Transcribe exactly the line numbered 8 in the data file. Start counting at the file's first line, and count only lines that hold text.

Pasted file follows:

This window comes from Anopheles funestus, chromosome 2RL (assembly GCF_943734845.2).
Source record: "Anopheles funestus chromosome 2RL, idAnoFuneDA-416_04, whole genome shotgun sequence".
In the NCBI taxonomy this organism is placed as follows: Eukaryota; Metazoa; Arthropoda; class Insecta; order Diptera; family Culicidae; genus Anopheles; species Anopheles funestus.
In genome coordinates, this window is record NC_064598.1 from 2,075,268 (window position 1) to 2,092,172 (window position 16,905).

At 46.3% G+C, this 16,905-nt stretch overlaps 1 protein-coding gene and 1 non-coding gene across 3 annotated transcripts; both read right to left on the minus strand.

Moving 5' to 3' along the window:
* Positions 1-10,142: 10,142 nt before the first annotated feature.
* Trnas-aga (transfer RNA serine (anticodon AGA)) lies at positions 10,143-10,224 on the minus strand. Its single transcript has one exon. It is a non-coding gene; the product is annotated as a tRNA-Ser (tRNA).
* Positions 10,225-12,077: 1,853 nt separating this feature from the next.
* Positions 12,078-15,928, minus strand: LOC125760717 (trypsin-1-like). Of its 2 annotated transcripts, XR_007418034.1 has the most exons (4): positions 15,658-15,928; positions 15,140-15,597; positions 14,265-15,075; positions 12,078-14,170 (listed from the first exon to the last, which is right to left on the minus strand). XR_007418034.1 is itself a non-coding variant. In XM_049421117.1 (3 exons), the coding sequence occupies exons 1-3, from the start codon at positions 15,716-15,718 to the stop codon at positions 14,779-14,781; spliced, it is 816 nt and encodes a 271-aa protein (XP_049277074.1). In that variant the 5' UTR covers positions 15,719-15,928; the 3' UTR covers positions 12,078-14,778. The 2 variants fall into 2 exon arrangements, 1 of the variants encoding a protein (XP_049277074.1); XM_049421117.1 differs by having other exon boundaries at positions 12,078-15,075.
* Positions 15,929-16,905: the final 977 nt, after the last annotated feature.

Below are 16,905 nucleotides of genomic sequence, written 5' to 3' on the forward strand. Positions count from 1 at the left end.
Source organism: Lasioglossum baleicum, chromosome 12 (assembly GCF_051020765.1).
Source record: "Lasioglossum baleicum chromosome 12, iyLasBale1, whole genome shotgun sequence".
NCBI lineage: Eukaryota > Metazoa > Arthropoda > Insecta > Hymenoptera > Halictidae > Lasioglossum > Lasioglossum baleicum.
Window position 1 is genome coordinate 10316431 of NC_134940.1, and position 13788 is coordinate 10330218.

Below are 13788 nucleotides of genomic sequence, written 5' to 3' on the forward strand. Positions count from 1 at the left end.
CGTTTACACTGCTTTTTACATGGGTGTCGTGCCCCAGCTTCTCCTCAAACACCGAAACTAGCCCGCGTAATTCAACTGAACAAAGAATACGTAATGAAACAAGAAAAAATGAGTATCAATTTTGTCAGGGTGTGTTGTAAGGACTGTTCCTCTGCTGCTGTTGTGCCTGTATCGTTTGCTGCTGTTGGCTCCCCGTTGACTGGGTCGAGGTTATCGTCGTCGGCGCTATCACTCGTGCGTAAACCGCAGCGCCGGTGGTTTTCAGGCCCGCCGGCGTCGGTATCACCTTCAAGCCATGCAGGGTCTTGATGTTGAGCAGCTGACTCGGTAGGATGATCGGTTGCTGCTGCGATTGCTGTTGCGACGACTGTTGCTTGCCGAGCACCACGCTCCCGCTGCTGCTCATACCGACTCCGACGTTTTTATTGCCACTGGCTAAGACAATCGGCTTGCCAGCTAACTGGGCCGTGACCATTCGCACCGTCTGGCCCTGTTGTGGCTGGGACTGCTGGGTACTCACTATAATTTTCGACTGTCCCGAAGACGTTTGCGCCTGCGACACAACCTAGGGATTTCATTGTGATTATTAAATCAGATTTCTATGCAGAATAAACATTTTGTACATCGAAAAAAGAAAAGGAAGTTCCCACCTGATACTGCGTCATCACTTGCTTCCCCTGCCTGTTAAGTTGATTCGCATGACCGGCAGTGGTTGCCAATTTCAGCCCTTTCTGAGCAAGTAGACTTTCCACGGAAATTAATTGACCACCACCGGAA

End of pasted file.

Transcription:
* Trnas-aga (transfer RNA serine (anticodon AGA)) lies at positions 10,143-10,224 on the minus strand. Its single transcript has one exon. It is a non-coding gene; the product is annotated as a tRNA-Ser (tRNA).